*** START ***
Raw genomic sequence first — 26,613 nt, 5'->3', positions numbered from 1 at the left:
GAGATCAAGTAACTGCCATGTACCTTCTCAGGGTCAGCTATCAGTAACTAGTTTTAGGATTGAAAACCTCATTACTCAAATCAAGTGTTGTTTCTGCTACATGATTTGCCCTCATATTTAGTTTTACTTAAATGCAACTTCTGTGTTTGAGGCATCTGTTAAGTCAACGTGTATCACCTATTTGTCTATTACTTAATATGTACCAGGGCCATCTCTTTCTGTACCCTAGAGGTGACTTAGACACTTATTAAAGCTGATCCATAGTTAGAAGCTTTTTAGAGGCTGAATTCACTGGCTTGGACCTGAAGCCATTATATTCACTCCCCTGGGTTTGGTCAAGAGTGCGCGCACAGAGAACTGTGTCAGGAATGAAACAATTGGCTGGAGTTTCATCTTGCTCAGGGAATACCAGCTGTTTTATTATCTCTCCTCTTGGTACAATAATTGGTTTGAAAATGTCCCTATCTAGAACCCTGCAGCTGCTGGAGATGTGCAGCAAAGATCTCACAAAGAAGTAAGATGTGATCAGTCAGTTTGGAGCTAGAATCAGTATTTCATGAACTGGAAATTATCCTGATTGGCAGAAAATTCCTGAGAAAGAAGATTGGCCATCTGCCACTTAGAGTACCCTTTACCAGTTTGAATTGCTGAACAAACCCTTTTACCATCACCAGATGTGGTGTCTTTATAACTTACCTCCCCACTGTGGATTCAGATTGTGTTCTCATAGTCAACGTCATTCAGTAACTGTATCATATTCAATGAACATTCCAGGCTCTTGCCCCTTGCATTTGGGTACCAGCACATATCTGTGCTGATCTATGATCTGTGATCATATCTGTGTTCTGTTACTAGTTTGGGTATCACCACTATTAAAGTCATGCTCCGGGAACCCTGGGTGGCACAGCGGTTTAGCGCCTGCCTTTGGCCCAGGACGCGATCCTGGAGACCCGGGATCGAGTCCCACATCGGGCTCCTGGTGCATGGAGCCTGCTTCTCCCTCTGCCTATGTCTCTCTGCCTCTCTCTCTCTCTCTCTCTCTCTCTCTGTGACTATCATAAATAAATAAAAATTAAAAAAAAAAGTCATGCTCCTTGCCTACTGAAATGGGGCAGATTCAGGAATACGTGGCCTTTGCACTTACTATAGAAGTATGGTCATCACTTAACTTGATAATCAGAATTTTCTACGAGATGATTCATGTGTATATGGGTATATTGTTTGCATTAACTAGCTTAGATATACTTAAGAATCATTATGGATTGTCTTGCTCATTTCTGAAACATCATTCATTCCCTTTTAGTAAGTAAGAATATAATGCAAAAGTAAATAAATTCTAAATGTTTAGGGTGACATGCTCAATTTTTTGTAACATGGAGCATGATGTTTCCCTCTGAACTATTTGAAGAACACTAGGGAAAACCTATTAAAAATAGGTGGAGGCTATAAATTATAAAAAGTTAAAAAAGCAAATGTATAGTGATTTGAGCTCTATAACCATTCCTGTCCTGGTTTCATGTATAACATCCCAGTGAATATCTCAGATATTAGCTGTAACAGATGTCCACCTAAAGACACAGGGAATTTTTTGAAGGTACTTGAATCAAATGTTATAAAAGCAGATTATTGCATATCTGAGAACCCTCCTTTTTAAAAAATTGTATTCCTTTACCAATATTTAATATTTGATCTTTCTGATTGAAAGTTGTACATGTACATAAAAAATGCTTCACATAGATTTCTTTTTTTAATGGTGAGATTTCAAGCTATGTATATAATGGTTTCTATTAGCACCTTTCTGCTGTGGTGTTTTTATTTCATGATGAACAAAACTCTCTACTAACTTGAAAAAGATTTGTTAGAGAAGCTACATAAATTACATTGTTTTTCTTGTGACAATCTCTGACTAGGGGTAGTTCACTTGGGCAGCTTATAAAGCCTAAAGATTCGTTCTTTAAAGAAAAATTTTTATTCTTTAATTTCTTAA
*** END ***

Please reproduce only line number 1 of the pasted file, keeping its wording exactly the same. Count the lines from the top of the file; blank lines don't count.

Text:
Raw genomic sequence first — 26,613 nt, 5'->3', positions numbered from 1 at the left: